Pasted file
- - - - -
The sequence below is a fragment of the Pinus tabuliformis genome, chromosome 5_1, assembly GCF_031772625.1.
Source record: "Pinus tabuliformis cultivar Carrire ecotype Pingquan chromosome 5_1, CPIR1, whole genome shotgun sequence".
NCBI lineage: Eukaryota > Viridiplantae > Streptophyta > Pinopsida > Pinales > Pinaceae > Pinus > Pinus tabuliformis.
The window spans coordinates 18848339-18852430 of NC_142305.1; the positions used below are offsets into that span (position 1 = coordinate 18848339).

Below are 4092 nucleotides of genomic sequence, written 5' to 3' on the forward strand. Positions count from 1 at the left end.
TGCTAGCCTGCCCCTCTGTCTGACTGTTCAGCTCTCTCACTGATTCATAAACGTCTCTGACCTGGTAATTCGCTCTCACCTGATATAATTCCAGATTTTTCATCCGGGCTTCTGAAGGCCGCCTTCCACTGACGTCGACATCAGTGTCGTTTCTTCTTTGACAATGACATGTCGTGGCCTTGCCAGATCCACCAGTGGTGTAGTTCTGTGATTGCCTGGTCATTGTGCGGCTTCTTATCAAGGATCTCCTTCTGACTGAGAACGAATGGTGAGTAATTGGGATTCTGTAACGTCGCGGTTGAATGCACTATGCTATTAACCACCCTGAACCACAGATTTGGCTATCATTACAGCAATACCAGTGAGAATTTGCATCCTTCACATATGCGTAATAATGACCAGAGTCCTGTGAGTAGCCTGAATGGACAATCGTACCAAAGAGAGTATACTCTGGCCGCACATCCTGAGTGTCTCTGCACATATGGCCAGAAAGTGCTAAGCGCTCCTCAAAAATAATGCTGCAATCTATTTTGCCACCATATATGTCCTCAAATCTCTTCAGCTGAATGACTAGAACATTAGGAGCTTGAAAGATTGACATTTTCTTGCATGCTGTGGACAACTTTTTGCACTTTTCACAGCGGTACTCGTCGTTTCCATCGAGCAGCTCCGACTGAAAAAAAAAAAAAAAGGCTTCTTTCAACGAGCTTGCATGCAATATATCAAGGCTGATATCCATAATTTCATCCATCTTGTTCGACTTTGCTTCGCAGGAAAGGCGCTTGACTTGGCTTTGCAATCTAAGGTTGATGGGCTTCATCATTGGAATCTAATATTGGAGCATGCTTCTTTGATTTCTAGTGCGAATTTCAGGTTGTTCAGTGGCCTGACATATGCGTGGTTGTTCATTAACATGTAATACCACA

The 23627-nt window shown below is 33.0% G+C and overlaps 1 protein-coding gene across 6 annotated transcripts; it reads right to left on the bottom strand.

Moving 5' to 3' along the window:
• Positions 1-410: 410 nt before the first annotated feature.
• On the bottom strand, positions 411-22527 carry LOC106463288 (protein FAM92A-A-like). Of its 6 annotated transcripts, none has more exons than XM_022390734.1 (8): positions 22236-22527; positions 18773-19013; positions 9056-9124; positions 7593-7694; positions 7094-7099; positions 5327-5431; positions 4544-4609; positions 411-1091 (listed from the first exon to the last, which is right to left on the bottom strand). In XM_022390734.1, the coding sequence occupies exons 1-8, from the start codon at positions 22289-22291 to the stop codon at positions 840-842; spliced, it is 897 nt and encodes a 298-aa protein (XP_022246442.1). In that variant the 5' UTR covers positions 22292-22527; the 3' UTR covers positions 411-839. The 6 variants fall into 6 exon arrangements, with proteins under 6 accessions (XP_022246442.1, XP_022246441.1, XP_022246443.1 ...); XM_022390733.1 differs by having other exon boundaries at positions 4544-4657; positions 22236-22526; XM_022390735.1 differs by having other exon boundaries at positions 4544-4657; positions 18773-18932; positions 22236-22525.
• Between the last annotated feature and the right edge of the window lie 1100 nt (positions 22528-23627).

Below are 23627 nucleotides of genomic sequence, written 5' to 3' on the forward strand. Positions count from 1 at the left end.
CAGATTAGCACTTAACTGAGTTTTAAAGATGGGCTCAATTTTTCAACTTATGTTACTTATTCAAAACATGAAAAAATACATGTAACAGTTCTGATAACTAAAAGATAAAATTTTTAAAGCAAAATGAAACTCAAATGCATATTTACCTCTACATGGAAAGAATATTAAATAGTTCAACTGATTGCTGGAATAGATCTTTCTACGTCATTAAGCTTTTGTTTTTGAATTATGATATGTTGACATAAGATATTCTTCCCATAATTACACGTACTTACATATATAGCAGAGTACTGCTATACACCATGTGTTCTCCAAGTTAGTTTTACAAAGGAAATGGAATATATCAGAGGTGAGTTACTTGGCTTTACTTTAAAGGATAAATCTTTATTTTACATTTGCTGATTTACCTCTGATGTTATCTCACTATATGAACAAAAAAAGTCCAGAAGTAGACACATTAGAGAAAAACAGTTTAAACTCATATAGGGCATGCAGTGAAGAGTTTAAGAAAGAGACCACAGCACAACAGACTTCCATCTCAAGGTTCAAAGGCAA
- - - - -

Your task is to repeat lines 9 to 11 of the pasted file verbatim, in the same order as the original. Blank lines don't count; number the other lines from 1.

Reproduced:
• Positions 1-410: 410 nt before the first annotated feature.
• On the bottom strand, positions 411-22527 carry LOC106463288 (protein FAM92A-A-like). Of its 6 annotated transcripts, none has more exons than XM_022390734.1 (8): positions 22236-22527; positions 18773-19013; positions 9056-9124; positions 7593-7694; positions 7094-7099; positions 5327-5431; positions 4544-4609; positions 411-1091 (listed from the first exon to the last, which is right to left on the bottom strand). In XM_022390734.1, the coding sequence occupies exons 1-8, from the start codon at positions 22289-22291 to the stop codon at positions 840-842; spliced, it is 897 nt and encodes a 298-aa protein (XP_022246442.1). In that variant the 5' UTR covers positions 22292-22527; the 3' UTR covers positions 411-839. The 6 variants fall into 6 exon arrangements, with proteins under 6 accessions (XP_022246442.1, XP_022246441.1, XP_022246443.1 ...); XM_022390733.1 differs by having other exon boundaries at positions 4544-4657; positions 22236-22526; XM_022390735.1 differs by having other exon boundaries at positions 4544-4657; positions 18773-18932; positions 22236-22525.
• Between the last annotated feature and the right edge of the window lie 1100 nt (positions 22528-23627).